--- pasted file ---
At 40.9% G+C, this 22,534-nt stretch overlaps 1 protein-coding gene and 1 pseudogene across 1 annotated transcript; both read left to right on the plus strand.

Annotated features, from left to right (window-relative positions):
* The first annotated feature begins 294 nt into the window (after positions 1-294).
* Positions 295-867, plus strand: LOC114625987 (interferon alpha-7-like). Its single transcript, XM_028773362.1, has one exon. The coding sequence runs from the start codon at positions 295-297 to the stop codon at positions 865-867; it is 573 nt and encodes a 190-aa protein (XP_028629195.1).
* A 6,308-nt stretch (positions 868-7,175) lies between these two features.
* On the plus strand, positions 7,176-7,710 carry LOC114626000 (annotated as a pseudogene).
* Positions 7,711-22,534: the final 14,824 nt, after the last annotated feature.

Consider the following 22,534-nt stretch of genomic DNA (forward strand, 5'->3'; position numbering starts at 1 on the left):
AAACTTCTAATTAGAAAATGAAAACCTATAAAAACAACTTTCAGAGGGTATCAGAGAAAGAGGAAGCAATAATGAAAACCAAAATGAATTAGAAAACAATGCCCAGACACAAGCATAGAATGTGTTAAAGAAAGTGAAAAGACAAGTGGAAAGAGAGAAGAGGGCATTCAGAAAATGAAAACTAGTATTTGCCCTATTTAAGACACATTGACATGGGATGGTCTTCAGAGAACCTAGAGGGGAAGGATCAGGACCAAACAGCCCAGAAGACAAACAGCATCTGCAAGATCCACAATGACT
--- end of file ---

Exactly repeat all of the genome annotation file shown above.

At 40.9% G+C, this 22,534-nt stretch overlaps 1 protein-coding gene and 1 pseudogene across 1 annotated transcript; both read left to right on the plus strand.

Annotated features, from left to right (window-relative positions):
* The first annotated feature begins 294 nt into the window (after positions 1-294).
* Positions 295-867, plus strand: LOC114625987 (interferon alpha-7-like). Its single transcript, XM_028773362.1, has one exon. The coding sequence runs from the start codon at positions 295-297 to the stop codon at positions 865-867; it is 573 nt and encodes a 190-aa protein (XP_028629195.1).
* A 6,308-nt stretch (positions 868-7,175) lies between these two features.
* On the plus strand, positions 7,176-7,710 carry LOC114626000 (annotated as a pseudogene).
* Positions 7,711-22,534: the final 14,824 nt, after the last annotated feature.

Consider the following 22,534-nt stretch of genomic DNA (forward strand, 5'->3'; position numbering starts at 1 on the left):
AAACTTCTAATTAGAAAATGAAAACCTATAAAAACAACTTTCAGAGGGTATCAGAGAAAGAGGAAGCAATAATGAAAACCAAAATGAATTAGAAAACAATGCCCAGACACAAGCATAGAATGTGTTAAAGAAAGTGAAAAGACAAGTGGAAAGAGAGAAGAGGGCATTCAGAAAATGAAAACTAGTATTTGCCCTATTTAAGACACATTGACATGGGATGGTCTTCAGAGAACCTAGAGGGGAAGGATCAGGACCAAACAGCCCAGAAGACAAACAGCATCTGCAAGATCCACAATGACT